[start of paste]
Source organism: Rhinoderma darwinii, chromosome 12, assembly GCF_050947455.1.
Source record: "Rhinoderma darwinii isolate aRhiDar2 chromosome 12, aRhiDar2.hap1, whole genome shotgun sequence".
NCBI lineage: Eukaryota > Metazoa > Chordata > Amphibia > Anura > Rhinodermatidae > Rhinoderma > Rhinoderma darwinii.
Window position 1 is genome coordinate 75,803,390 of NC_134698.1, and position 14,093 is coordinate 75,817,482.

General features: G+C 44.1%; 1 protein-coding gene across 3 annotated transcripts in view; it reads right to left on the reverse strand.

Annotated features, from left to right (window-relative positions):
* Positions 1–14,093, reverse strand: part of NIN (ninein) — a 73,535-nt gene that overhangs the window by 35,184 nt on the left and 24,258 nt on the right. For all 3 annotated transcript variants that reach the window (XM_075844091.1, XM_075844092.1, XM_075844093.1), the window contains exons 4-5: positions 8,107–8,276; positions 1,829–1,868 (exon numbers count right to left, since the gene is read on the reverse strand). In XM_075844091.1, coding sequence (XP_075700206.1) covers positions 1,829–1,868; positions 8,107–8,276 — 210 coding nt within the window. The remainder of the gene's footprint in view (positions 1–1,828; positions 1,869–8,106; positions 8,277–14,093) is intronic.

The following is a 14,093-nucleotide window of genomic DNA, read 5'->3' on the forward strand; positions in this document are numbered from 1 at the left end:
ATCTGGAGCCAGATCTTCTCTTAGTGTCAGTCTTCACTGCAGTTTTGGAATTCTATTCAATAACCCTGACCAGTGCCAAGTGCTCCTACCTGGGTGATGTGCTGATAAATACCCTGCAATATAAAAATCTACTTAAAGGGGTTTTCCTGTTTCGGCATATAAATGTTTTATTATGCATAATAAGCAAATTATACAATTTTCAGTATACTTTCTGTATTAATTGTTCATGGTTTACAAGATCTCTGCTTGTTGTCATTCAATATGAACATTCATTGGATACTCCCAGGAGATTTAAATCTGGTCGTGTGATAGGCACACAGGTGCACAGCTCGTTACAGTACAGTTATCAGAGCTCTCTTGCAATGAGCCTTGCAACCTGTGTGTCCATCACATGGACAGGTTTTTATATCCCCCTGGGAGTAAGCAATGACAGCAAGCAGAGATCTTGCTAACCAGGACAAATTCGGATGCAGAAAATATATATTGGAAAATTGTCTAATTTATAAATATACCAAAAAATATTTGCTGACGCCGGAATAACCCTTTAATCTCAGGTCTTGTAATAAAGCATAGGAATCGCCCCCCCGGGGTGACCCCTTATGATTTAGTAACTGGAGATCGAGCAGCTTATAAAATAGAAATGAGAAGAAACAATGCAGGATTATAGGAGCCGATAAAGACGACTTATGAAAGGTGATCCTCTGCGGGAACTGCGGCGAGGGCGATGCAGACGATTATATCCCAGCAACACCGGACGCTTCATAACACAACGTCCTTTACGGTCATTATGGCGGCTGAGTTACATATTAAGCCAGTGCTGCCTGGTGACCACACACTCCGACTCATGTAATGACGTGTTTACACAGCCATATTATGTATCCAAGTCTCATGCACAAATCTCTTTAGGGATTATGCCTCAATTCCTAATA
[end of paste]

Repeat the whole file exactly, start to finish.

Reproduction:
Source organism: Rhinoderma darwinii, chromosome 12, assembly GCF_050947455.1.
Source record: "Rhinoderma darwinii isolate aRhiDar2 chromosome 12, aRhiDar2.hap1, whole genome shotgun sequence".
NCBI lineage: Eukaryota > Metazoa > Chordata > Amphibia > Anura > Rhinodermatidae > Rhinoderma > Rhinoderma darwinii.
Window position 1 is genome coordinate 75,803,390 of NC_134698.1, and position 14,093 is coordinate 75,817,482.

General features: G+C 44.1%; 1 protein-coding gene across 3 annotated transcripts in view; it reads right to left on the reverse strand.

Annotated features, from left to right (window-relative positions):
* Positions 1–14,093, reverse strand: part of NIN (ninein) — a 73,535-nt gene that overhangs the window by 35,184 nt on the left and 24,258 nt on the right. For all 3 annotated transcript variants that reach the window (XM_075844091.1, XM_075844092.1, XM_075844093.1), the window contains exons 4-5: positions 8,107–8,276; positions 1,829–1,868 (exon numbers count right to left, since the gene is read on the reverse strand). In XM_075844091.1, coding sequence (XP_075700206.1) covers positions 1,829–1,868; positions 8,107–8,276 — 210 coding nt within the window. The remainder of the gene's footprint in view (positions 1–1,828; positions 1,869–8,106; positions 8,277–14,093) is intronic.

The following is a 14,093-nucleotide window of genomic DNA, read 5'->3' on the forward strand; positions in this document are numbered from 1 at the left end:
ATCTGGAGCCAGATCTTCTCTTAGTGTCAGTCTTCACTGCAGTTTTGGAATTCTATTCAATAACCCTGACCAGTGCCAAGTGCTCCTACCTGGGTGATGTGCTGATAAATACCCTGCAATATAAAAATCTACTTAAAGGGGTTTTCCTGTTTCGGCATATAAATGTTTTATTATGCATAATAAGCAAATTATACAATTTTCAGTATACTTTCTGTATTAATTGTTCATGGTTTACAAGATCTCTGCTTGTTGTCATTCAATATGAACATTCATTGGATACTCCCAGGAGATTTAAATCTGGTCGTGTGATAGGCACACAGGTGCACAGCTCGTTACAGTACAGTTATCAGAGCTCTCTTGCAATGAGCCTTGCAACCTGTGTGTCCATCACATGGACAGGTTTTTATATCCCCCTGGGAGTAAGCAATGACAGCAAGCAGAGATCTTGCTAACCAGGACAAATTCGGATGCAGAAAATATATATTGGAAAATTGTCTAATTTATAAATATACCAAAAAATATTTGCTGACGCCGGAATAACCCTTTAATCTCAGGTCTTGTAATAAAGCATAGGAATCGCCCCCCCGGGGTGACCCCTTATGATTTAGTAACTGGAGATCGAGCAGCTTATAAAATAGAAATGAGAAGAAACAATGCAGGATTATAGGAGCCGATAAAGACGACTTATGAAAGGTGATCCTCTGCGGGAACTGCGGCGAGGGCGATGCAGACGATTATATCCCAGCAACACCGGACGCTTCATAACACAACGTCCTTTACGGTCATTATGGCGGCTGAGTTACATATTAAGCCAGTGCTGCCTGGTGACCACACACTCCGACTCATGTAATGACGTGTTTACACAGCCATATTATGTATCCAAGTCTCATGCACAAATCTCTTTAGGGATTATGCCTCAATTCCTAATA